Review: Philomena


A movie, starring Judi Dench, as a woman searching for the baby given up for adoption fifty years earlier? Sounds like torture, but I was hopeful given that one of the stars and writers was Steve Coogan, one of my favorite performers these days. And I was right, sort of. Philomena, while essentially a blown up TV movie, has all the elements of schmaltz, but manages to keep a lid on it. It’s also a pretty devastating attack on the Catholic church.

Dench, who once upon a time was a great Shakespearean actress, has spent her golden years in films that have accentuated her twinkly quality. But that’s tamped down as the title role. She plays a simple old Irish lady, a retired nurse, with dignity and without filigree. After some introductory scenes, when we see her character as a teen, pregnant and unmarried, abandoned by her father to an abbey where she is basically imprisoned and forced to do slave labor (much of this was covered in the excellent The Magdalene Sisters), she decides, on the fiftieth birthday of the boy who was stolen from her by the nuns, to try to find him.

Coogan plays Martin Sixsmith, a former BBC journalist who has been sacked from government work (I didn’t get why–I’m sure the British may have knowledge of this). He is approached by Dench’s daughter, who is a caterer at a party, with her mother’s story. Coogan, after dismissing the daughter because it is a “human interest” story, which therefore isn’t worth his time, decides to help her.

The film then becomes a detective story, as the mismatched pair–Coogan is a sophisticate, Dench bourgeois (she reads romance novels, perish the thought) track down what became of her son. They start at the abbey, then are off to Washington, D.C.

I won’t spoil what happens next, as I had no idea and some things were complete surprises. Of coures along the way Coogan manages to become a better person from associating with Dench, which is a cliche. But the core of the story–a woman longing to know of the son she has thought of every day for fifty years–is strong enough to hold solid interest.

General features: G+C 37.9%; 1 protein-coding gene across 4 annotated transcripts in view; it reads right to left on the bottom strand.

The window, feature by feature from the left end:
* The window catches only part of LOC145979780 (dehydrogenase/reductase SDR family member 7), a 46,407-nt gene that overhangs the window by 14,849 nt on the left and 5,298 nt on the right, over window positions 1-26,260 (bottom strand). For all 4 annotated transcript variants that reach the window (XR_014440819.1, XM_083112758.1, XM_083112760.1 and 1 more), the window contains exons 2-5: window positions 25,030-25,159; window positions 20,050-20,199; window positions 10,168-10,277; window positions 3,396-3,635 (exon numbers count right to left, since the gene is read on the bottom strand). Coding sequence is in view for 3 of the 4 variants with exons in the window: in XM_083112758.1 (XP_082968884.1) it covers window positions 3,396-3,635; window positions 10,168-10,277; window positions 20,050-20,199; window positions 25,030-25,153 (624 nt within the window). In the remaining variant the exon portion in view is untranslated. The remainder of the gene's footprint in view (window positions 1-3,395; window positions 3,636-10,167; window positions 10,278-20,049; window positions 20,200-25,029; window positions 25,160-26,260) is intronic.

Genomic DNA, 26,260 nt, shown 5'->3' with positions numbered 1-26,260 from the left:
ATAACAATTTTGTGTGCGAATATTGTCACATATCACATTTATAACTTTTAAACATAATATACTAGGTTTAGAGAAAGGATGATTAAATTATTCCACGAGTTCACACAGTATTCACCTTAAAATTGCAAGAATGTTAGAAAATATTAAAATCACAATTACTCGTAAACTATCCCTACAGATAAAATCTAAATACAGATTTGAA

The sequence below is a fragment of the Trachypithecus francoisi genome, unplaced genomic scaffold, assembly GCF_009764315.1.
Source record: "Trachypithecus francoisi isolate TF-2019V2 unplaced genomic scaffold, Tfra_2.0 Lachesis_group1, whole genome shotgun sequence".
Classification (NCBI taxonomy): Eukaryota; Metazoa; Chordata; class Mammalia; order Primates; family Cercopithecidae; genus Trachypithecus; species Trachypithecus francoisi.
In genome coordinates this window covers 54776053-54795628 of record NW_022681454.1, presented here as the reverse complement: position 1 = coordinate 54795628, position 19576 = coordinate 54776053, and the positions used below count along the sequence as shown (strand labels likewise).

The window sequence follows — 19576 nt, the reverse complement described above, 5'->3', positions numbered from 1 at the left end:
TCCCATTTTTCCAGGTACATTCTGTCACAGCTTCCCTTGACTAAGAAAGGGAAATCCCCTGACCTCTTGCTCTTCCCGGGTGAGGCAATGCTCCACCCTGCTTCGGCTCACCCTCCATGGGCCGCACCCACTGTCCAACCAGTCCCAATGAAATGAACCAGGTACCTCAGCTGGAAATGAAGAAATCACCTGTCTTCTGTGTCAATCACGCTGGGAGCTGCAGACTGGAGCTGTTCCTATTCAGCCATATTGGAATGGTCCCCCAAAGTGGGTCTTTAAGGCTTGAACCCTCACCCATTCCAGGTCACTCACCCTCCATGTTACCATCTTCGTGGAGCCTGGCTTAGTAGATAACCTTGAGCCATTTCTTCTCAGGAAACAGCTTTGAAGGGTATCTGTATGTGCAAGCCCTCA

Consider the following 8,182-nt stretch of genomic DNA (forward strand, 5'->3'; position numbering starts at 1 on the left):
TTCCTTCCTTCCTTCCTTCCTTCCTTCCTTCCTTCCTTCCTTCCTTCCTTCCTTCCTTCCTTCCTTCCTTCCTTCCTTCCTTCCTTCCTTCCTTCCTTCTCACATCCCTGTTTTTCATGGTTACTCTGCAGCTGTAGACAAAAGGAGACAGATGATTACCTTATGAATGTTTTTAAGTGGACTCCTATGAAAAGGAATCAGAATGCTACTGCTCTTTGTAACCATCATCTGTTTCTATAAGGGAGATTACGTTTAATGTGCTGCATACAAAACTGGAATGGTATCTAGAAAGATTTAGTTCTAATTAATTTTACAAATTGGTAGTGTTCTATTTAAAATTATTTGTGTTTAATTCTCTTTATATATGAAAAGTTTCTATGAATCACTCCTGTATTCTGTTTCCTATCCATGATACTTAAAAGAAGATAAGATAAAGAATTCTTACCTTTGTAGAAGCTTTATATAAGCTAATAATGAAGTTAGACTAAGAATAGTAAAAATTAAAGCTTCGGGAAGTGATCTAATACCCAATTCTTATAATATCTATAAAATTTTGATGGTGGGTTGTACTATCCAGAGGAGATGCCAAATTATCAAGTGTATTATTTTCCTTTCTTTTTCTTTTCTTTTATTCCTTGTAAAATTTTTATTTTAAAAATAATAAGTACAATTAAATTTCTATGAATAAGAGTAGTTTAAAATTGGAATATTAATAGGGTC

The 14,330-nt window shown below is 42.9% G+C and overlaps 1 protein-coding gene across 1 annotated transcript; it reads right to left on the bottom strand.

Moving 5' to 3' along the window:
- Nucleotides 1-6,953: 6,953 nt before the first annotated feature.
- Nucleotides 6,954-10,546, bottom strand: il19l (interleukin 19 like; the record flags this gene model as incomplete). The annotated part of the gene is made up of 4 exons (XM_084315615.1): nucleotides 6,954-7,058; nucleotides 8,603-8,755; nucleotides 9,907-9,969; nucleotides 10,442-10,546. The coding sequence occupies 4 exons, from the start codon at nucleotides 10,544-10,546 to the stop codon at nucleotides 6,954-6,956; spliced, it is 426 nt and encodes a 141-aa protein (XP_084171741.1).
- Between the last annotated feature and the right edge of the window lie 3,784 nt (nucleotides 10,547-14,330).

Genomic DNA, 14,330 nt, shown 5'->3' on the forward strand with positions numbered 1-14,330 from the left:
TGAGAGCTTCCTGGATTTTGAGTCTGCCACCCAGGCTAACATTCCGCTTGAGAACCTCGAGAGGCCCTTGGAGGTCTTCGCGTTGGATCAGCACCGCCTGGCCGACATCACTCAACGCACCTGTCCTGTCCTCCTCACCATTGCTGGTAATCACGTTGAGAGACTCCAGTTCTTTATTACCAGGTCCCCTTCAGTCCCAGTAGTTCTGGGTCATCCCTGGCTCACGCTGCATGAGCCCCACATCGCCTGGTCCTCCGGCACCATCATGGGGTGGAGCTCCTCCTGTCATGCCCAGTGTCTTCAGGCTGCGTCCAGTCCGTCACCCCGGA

The other part of it is the condemnation of the church. The nuns were selling the babies of the unwed mothers, and one old nun, in the name of God, does a horrifyingly cruel thing. The way Dench and Coogan’s characters deal with it is bracingly refreshing (of course they take different approaches).

Though I liked the film, there are some problems. Most of them have to do with Coogan’s character. We don’t really understand what makes him change his mind about doing the story, and Coogan is unusually restrained in the performance. Of course I didn’t expect Alan Partridge, but at times he seems as if he’s been jolted out of slumber. Perhaps he is just stepping aside for Dench, who gives her best film performance since Mrs. Brown, and may even have topped it. Philomena is an unremarkable woman in a remarkable situation, and Dench captures it perfectly.

My grade for Philomena: B.


About Jackrabbit Slim

Location: Vegas, Baby! I’m much older than the other whippersnappers here, a baby boomer. I tend to be more snobbish about film, disdaining a lot of the multiplex fare for “cinema.” My favorite films: Woody Allen’s oeuvre (up until about 1990), The Godfather, The Graduate, A Hard Day’s Night, Pulp Fiction. Politics: Well, George McGovern was my political hero. I’m also a prickly atheist. Occupation: Poised to be an English teacher in Las Vegas. For many years I was an editor at Penthouse Magazine. My role on this blog seems to be writing lots of reviews and being the resident Oscar maven.

One response »

  1. WARNING: Slim didn’t spoil things, but I will!

    I forgot to comment on this, but I was surprised that I liked it as much as I did. The marketing made it look unbearable, as you say, but it’s weightier than the previews make it look.

    It’s true that it’s a strong attack on the Catholic church, or at least the particular practices of Philomena’s particular convent, but I think it’s a little more than that. It’s a poignant turn for me that her son turned out to be a gay GOP operative and had to hide in the closet. So essentially the lives of both Philomena and her son were profoundly affected by different manifestations of the same rigid sexual morality.

    At any rate, this is a pretty strong, workmanlike effort from Frears, who manages to get a nice, mostly low-key performance from Dench while avoiding getting bogged down by either the schmaltzier aspects of the story or losing it in self-righteous dudgeon.

    It’s a good film.

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